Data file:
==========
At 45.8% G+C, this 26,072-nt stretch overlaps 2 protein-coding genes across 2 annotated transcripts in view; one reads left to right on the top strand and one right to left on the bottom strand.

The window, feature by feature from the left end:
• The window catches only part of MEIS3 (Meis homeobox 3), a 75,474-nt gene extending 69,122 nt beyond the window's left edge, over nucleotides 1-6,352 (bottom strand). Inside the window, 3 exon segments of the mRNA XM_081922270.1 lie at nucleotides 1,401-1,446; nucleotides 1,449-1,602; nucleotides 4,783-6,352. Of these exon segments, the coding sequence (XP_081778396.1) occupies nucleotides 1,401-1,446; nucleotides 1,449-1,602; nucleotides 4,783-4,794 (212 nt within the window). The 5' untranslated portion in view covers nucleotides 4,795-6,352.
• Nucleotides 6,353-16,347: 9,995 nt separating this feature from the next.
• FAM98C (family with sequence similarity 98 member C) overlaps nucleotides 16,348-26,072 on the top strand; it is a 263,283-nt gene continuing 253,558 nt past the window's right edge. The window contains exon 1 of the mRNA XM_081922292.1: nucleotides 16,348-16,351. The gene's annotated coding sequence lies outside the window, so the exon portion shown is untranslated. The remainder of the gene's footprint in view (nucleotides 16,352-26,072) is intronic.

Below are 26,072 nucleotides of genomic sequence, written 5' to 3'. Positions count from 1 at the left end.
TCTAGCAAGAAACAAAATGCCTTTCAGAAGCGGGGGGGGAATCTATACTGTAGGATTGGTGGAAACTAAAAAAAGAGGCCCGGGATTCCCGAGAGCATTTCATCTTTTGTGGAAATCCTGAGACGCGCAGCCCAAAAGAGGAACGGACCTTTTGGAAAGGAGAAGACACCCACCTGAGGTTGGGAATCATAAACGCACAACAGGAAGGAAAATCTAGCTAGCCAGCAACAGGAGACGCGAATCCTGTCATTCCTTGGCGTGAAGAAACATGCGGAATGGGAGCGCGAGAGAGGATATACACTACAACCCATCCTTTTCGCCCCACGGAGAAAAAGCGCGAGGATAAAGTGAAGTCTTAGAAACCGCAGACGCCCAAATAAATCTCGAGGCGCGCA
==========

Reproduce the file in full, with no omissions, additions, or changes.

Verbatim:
At 45.8% G+C, this 26,072-nt stretch overlaps 2 protein-coding genes across 2 annotated transcripts in view; one reads left to right on the top strand and one right to left on the bottom strand.

The window, feature by feature from the left end:
• The window catches only part of MEIS3 (Meis homeobox 3), a 75,474-nt gene extending 69,122 nt beyond the window's left edge, over nucleotides 1-6,352 (bottom strand). Inside the window, 3 exon segments of the mRNA XM_081922270.1 lie at nucleotides 1,401-1,446; nucleotides 1,449-1,602; nucleotides 4,783-6,352. Of these exon segments, the coding sequence (XP_081778396.1) occupies nucleotides 1,401-1,446; nucleotides 1,449-1,602; nucleotides 4,783-4,794 (212 nt within the window). The 5' untranslated portion in view covers nucleotides 4,795-6,352.
• Nucleotides 6,353-16,347: 9,995 nt separating this feature from the next.
• FAM98C (family with sequence similarity 98 member C) overlaps nucleotides 16,348-26,072 on the top strand; it is a 263,283-nt gene continuing 253,558 nt past the window's right edge. The window contains exon 1 of the mRNA XM_081922292.1: nucleotides 16,348-16,351. The gene's annotated coding sequence lies outside the window, so the exon portion shown is untranslated. The remainder of the gene's footprint in view (nucleotides 16,352-26,072) is intronic.

Below are 26,072 nucleotides of genomic sequence, written 5' to 3'. Positions count from 1 at the left end.
TCTAGCAAGAAACAAAATGCCTTTCAGAAGCGGGGGGGGAATCTATACTGTAGGATTGGTGGAAACTAAAAAAAGAGGCCCGGGATTCCCGAGAGCATTTCATCTTTTGTGGAAATCCTGAGACGCGCAGCCCAAAAGAGGAACGGACCTTTTGGAAAGGAGAAGACACCCACCTGAGGTTGGGAATCATAAACGCACAACAGGAAGGAAAATCTAGCTAGCCAGCAACAGGAGACGCGAATCCTGTCATTCCTTGGCGTGAAGAAACATGCGGAATGGGAGCGCGAGAGAGGATATACACTACAACCCATCCTTTTCGCCCCACGGAGAAAAAGCGCGAGGATAAAGTGAAGTCTTAGAAACCGCAGACGCCCAAATAAATCTCGAGGCGCGCA